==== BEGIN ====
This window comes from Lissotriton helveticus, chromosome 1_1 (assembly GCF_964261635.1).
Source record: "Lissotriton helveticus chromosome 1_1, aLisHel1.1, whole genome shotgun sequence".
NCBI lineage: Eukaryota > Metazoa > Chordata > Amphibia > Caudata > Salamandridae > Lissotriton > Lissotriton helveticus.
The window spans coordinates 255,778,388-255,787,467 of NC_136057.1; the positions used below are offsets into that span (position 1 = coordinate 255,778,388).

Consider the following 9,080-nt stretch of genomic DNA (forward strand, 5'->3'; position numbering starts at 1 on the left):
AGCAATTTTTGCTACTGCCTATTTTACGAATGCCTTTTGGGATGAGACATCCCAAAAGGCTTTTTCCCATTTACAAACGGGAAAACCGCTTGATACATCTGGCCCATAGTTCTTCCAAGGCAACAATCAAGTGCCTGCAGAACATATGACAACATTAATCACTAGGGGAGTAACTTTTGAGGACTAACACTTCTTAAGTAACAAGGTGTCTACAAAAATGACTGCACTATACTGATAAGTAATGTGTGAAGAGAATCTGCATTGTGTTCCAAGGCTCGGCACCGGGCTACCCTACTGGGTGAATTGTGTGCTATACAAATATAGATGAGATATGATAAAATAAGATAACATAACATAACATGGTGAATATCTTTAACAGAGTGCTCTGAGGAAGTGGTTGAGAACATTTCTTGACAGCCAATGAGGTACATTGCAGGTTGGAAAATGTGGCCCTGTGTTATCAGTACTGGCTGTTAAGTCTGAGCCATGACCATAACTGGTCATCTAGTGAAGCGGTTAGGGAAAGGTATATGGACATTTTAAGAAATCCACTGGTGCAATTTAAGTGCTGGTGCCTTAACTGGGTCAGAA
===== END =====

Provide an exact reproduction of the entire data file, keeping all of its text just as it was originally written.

This window comes from Lissotriton helveticus, chromosome 1_1 (assembly GCF_964261635.1).
Source record: "Lissotriton helveticus chromosome 1_1, aLisHel1.1, whole genome shotgun sequence".
NCBI lineage: Eukaryota > Metazoa > Chordata > Amphibia > Caudata > Salamandridae > Lissotriton > Lissotriton helveticus.
The window spans coordinates 255,778,388-255,787,467 of NC_136057.1; the positions used below are offsets into that span (position 1 = coordinate 255,778,388).

Consider the following 9,080-nt stretch of genomic DNA (forward strand, 5'->3'; position numbering starts at 1 on the left):
AGCAATTTTTGCTACTGCCTATTTTACGAATGCCTTTTGGGATGAGACATCCCAAAAGGCTTTTTCCCATTTACAAACGGGAAAACCGCTTGATACATCTGGCCCATAGTTCTTCCAAGGCAACAATCAAGTGCCTGCAGAACATATGACAACATTAATCACTAGGGGAGTAACTTTTGAGGACTAACACTTCTTAAGTAACAAGGTGTCTACAAAAATGACTGCACTATACTGATAAGTAATGTGTGAAGAGAATCTGCATTGTGTTCCAAGGCTCGGCACCGGGCTACCCTACTGGGTGAATTGTGTGCTATACAAATATAGATGAGATATGATAAAATAAGATAACATAACATAACATGGTGAATATCTTTAACAGAGTGCTCTGAGGAAGTGGTTGAGAACATTTCTTGACAGCCAATGAGGTACATTGCAGGTTGGAAAATGTGGCCCTGTGTTATCAGTACTGGCTGTTAAGTCTGAGCCATGACCATAACTGGTCATCTAGTGAAGCGGTTAGGGAAAGGTATATGGACATTTTAAGAAATCCACTGGTGCAATTTAAGTGCTGGTGCCTTAACTGGGTCAGAA